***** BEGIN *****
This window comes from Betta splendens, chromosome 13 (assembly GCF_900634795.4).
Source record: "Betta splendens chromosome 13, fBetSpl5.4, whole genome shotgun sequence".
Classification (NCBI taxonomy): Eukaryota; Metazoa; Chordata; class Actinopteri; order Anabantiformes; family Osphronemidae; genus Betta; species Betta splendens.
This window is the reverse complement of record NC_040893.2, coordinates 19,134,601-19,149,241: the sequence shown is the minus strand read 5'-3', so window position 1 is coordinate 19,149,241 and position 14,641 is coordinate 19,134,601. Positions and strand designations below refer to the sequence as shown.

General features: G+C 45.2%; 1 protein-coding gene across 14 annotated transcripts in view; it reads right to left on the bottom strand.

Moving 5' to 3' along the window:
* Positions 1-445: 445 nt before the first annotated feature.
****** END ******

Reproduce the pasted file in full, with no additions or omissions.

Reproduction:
This window comes from Betta splendens, chromosome 13 (assembly GCF_900634795.4).
Source record: "Betta splendens chromosome 13, fBetSpl5.4, whole genome shotgun sequence".
Classification (NCBI taxonomy): Eukaryota; Metazoa; Chordata; class Actinopteri; order Anabantiformes; family Osphronemidae; genus Betta; species Betta splendens.
This window is the reverse complement of record NC_040893.2, coordinates 19,134,601-19,149,241: the sequence shown is the minus strand read 5'-3', so window position 1 is coordinate 19,149,241 and position 14,641 is coordinate 19,134,601. Positions and strand designations below refer to the sequence as shown.

General features: G+C 45.2%; 1 protein-coding gene across 14 annotated transcripts in view; it reads right to left on the bottom strand.

Moving 5' to 3' along the window:
* Positions 1-445: 445 nt before the first annotated feature.